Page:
Snake Charming for Beginners
Snake-charming is an age-old practice of hypnotizing snakes by playing and waving a murli - in the modern day this practice looks much different, equipped with an Integrated Development Environment (IDE), a clackity keyboard and a trusty guide we'll be taking you through how you can effectively charm Python 3.6.
On the first day of our trek through the dense jungles of Pythonia we will be looking at how to build a simple sub-domain enumeration tool and how to get started building simple exploits - for those who have trekked these paths before - extra challenges will await you.
Day two we will move further into the dark jungles of Pythonia delving into forbidden user-land territory and how you can use Python to gather useful system-level information, and contact the UNIX daemons of old.
While writing this training description, errbufferoverfl wrote two Python fan fictions, the next cyber-themed Hollywood blockbuster and Shakespearian a play about the training.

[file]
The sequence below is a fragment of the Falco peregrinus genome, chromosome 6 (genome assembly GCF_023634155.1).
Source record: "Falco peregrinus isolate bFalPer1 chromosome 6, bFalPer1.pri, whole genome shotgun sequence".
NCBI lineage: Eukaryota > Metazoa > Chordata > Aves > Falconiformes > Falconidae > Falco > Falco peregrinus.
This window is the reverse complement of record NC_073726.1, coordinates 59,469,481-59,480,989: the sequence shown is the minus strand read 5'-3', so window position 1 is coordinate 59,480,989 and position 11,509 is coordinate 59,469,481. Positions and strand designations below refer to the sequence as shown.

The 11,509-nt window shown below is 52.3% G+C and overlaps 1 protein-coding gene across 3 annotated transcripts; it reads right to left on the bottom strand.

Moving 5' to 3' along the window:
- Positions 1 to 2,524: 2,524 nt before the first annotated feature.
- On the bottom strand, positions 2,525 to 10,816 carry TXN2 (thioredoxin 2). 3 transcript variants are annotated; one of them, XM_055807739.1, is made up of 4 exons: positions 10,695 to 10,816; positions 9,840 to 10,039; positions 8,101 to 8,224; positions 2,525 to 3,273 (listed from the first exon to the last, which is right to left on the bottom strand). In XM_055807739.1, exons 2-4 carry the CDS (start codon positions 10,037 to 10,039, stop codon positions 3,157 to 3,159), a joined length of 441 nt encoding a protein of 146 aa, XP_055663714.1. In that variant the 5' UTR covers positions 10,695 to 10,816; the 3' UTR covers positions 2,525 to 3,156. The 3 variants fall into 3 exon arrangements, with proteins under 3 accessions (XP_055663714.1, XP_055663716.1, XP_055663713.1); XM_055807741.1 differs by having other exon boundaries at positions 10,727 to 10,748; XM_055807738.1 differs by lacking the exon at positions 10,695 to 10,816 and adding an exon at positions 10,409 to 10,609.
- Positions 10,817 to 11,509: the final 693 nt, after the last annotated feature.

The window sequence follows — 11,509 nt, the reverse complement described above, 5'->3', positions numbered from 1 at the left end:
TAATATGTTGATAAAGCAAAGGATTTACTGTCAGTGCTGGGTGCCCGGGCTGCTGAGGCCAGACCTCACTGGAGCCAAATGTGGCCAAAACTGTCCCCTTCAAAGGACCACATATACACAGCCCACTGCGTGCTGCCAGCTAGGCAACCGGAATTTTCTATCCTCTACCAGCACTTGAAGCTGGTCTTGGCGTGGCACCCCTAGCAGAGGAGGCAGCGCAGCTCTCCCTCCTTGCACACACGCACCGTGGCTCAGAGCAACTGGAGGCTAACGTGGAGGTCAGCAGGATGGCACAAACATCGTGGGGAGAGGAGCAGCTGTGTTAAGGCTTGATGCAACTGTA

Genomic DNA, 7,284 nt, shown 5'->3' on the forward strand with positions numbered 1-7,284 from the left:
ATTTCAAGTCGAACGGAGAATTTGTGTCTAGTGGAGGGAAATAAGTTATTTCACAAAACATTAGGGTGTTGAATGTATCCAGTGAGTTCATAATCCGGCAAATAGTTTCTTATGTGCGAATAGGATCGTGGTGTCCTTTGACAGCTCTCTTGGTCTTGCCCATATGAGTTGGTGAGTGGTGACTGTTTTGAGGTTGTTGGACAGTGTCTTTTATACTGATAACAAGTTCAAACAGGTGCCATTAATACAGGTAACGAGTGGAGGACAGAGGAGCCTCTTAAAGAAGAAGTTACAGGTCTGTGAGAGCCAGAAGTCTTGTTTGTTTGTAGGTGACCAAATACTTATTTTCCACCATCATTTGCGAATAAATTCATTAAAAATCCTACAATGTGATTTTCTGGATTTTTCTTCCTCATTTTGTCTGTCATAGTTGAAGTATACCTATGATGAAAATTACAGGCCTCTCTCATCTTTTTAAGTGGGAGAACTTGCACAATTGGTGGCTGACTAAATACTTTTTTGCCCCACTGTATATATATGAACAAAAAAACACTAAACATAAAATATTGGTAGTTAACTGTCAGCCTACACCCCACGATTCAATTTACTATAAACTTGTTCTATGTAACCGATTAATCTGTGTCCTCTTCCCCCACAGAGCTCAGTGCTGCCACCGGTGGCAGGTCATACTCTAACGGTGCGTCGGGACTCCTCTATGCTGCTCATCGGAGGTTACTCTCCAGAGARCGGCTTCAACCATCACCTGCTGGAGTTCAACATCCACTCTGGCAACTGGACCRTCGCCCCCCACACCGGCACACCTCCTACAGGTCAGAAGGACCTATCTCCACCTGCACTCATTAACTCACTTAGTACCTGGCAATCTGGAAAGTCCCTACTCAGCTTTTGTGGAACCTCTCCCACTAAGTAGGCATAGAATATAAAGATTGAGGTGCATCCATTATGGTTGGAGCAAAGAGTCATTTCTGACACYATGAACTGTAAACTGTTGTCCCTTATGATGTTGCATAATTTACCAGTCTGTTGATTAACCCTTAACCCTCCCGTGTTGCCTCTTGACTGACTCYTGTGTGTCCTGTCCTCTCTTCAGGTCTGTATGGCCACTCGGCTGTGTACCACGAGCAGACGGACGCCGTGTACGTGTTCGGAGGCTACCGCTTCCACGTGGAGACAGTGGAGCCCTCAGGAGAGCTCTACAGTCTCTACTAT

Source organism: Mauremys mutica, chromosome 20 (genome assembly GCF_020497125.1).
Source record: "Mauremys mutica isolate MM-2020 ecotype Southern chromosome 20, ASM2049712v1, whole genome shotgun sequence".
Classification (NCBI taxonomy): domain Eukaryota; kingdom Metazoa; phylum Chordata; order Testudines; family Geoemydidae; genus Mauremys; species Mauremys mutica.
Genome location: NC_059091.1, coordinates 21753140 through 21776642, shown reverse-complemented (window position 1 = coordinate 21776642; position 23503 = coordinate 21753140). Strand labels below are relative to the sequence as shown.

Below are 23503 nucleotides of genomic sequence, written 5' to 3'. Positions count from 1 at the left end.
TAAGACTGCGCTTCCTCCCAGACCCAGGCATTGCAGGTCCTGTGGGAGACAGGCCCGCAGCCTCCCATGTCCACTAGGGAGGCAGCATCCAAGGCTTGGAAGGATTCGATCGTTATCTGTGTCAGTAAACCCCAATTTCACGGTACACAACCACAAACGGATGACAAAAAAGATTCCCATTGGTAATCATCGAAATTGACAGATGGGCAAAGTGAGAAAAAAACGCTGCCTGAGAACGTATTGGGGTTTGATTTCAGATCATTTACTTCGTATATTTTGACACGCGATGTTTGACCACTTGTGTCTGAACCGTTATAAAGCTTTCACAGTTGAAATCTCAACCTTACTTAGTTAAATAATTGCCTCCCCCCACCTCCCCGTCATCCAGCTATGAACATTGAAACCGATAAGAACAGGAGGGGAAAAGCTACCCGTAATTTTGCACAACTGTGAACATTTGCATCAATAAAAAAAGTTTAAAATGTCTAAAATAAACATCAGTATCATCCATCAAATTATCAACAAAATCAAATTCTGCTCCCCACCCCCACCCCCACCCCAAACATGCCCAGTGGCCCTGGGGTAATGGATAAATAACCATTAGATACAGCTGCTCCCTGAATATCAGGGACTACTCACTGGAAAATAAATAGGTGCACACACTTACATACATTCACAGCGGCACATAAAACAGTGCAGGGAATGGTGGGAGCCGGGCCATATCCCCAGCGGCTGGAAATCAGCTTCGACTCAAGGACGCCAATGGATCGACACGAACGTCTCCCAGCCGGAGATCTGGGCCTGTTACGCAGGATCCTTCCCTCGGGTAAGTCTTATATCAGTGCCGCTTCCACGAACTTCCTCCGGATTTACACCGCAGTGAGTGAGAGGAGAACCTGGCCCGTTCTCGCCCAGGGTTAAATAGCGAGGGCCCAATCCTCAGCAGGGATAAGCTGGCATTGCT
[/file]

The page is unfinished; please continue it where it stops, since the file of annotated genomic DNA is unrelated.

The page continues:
Who will benefit the most from this course
This training has been developed for beginners and intermediate Python (3.6) users and will focus on going at your own pace. For those just starting out, there will be a thirty-minute primer course on day one to bring you up to speed with the Python development environment, syntax and basic functions. All training material will be provided two weeks before training starts and will be made avaliable after the training. errbufferoverfl will be avaliable to answer any questions, before and on the day.
All participants will be provided with a Ubuntu 18.04 LTS "Bionic Beaver" Virtual Machine provided as an OVA with PyCharm Community Addition (avaliable for free from https://www.jetbrains.com/pycharm/download) - this is to ensure a consistent development environment so you can focus less on setup and more on charming snakes.
About the Trainer
Errbufferoverfl has been a Python developer for five years and a security consultant for three years of them. She is a strong believer of tabs over spaces and the importance of free and open-source software. She loves good looking code, poisonous plants and spending time dreaming up new security tools that occasionally get published.
In her spare time she likes adding enamel badges to denim jackets and patting white cats wearing all black (wild we know).
If left unattended too long she will resume her Pavlovian style security training.